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Privacy has always been as important as security. Biometrics add a new area for physicians and healthcare providers to watch.
HIPAA has been around since 1996, and the HITECH Act came into the fray in 2009. Hence, the requirement to maintain the confidentiality, availability and integrity of protected health information (PHI) is not new.
But now smart assistants (e.g., Google’s Assistant, Amazon’s Alexa and Apple’s Siri), which utilize voice recognition and artificial intelligence, add additional concerns.
Physicians and providers need to ascertain whether or not the smart assistant meets the Security Rule’s technical, administrative and physical safeguards. They need to make sure that the recorded audio and the privacy statements are not being shared with third parties. They must also ensure that the privacy statements meet the requirements of state, federal and international laws.
In April, Amazon announced the roll out of six new HIPAA compliant skills from Express Scripts, Cigna, Livongo, Atrium Health, Providence St. Joseph Health and Boston Children’s Hospital. However, whether or not smart assistants are HIPAA compliant appears to have mixed reactions. Physicians and other providers should be cautioned that the alleged HIPAA complaint that Alexa “can now be used by a select group of healthcare organizations to communicate PHI without violating the HIPAA Privacy Rule,” according to the HIPPA Journal.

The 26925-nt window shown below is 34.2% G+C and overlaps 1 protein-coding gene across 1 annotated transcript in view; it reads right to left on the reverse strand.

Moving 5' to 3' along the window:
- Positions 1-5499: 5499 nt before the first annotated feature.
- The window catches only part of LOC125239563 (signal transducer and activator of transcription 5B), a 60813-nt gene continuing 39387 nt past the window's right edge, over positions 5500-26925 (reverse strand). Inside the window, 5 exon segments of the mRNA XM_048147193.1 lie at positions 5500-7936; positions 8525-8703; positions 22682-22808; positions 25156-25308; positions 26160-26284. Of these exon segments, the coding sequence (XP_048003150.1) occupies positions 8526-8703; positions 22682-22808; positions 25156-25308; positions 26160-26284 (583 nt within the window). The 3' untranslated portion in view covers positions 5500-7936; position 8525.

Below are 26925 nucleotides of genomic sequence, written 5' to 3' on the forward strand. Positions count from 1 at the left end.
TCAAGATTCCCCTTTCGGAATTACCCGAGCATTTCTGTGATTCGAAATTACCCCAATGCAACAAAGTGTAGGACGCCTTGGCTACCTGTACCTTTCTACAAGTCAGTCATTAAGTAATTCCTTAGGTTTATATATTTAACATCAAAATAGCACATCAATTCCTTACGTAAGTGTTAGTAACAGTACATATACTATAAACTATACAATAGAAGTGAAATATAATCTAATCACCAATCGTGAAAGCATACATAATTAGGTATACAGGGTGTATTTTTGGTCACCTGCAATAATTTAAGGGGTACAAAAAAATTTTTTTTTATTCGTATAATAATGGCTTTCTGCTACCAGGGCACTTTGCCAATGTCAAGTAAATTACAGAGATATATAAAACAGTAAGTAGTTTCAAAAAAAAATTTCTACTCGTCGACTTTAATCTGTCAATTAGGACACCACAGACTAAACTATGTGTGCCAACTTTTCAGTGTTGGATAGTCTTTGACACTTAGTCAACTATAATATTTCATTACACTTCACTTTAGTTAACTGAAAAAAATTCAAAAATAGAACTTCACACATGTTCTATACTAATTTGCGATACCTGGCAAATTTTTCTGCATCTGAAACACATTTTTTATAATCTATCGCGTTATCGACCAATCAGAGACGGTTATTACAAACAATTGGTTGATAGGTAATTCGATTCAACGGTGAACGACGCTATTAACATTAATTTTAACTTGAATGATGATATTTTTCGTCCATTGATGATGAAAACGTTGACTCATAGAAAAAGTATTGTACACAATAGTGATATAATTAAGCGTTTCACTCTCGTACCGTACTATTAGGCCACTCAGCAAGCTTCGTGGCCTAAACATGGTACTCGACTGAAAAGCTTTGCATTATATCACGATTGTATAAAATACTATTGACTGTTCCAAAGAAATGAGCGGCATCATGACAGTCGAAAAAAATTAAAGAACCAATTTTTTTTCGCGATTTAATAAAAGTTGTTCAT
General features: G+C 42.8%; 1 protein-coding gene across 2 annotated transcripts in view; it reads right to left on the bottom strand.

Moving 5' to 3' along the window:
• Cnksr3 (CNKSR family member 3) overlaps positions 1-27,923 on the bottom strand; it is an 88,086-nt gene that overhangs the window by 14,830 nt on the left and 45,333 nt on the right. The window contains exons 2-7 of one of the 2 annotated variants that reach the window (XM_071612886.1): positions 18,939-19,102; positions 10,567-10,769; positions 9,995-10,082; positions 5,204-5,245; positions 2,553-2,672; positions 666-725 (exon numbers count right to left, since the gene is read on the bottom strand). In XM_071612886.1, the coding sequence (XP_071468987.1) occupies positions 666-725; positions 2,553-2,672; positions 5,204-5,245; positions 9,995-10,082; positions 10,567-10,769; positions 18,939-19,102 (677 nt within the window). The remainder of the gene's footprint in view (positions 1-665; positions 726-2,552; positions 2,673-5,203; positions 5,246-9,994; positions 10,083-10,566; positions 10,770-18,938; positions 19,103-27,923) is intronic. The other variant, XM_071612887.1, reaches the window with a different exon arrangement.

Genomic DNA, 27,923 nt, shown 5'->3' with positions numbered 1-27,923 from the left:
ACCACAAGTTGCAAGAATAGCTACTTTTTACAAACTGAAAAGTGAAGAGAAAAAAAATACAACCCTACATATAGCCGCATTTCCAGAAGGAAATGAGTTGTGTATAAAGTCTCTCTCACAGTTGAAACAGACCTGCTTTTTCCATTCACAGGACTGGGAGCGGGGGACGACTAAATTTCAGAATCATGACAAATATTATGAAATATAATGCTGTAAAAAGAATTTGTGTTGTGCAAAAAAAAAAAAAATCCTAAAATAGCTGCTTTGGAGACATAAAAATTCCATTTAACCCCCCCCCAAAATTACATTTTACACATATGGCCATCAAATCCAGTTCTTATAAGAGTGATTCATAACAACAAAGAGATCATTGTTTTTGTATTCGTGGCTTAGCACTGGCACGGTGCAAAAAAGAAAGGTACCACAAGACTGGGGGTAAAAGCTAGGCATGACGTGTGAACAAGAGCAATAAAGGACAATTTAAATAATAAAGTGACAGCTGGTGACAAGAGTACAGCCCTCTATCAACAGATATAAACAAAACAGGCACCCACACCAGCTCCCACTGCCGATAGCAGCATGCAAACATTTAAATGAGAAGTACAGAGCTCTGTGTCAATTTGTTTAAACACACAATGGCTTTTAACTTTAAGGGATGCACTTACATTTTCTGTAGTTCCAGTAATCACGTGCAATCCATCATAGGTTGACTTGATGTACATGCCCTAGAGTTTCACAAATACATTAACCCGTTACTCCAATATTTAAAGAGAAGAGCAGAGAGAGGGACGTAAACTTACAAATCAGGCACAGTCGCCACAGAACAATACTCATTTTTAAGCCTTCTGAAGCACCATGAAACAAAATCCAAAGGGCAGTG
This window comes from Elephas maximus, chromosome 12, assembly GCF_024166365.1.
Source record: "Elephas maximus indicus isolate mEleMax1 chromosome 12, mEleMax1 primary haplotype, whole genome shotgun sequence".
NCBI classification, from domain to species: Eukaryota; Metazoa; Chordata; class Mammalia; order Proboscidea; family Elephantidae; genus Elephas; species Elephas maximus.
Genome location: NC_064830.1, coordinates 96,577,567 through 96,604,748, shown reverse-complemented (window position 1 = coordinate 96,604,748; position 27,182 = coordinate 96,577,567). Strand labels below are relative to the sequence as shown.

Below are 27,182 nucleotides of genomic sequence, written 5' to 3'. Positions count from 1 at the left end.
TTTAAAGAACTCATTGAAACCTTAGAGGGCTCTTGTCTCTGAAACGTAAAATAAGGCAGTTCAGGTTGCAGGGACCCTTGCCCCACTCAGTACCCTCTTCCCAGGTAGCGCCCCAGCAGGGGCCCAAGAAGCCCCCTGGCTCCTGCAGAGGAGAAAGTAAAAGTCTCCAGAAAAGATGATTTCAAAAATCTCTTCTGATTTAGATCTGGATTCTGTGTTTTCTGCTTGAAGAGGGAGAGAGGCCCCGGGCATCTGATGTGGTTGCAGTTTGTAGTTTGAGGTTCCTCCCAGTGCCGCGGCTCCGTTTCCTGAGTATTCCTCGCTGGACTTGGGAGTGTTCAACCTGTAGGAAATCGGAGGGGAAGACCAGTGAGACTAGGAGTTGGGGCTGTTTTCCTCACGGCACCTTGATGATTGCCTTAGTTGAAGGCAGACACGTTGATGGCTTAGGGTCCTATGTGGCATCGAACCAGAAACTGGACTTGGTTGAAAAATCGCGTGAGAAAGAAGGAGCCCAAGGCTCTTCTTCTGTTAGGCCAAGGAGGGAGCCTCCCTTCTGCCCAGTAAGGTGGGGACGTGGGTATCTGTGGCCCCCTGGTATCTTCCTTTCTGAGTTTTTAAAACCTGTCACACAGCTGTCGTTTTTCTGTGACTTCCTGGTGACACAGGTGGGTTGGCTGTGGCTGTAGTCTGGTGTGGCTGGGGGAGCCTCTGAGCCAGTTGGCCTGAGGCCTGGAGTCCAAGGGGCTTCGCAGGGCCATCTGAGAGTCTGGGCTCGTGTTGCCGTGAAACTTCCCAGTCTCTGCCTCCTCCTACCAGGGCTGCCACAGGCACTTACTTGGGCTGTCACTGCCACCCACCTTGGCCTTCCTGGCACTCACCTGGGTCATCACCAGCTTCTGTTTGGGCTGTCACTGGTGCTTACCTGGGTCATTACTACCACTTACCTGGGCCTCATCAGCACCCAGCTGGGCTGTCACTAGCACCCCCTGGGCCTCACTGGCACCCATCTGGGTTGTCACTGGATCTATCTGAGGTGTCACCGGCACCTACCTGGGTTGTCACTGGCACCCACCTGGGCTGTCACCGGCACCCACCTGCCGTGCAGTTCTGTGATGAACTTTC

Recently, Google learned that a state’s law may also create liability and that data transfers differ from the sharing or selling of the audio to a third party. In July, a class action was filed against Google for violations of the Illinois Biometric Information Privacy Act (IBIPA). In essence, the class of plaintiffs allege that Google violated the IBIPA by sharing audio that was recorded from their Google Assistant-enabled devices with third parties.
The July 15, 2019, pleading alleges that “[u]nfortunately, Google disregards these statutorily imposed obligations and fails to inform persons that a biometric identifier or biometric information is being collected or stored and fails to secure written releases executed by the subject or the subject’s legally authorized representative.” This statement alone raises a myriad of issues for providers to consider as part of their due diligence.
Here are six questions to ask yourself before utilizing any smart assistant:
As healthcare technology and legal landscape become increasingly complex, providers should take a deep breath and consider the basics. Conducting an annual risk analysis along with adequate due diligence on products and business associates/subcontractors can mitigate risk and enable a provider to make an informed decision while complying with a variety of laws.
Artificial intelligence has great potential in healthcare. When in doubt about its legality, explain the device to patients, how it is being utilized and get their consent.
Rachel V. Rose, JD, MBA, advises clients on compliance and transactions in healthcare, cybersecurity, corporate and securities law, while representing plaintiffs in False Claims Act and Dodd-Frank whistleblower cases. She also teaches bioethics at Baylor College of Medicine in Houston. Rachel can be reached through her website, www.rvrose.com.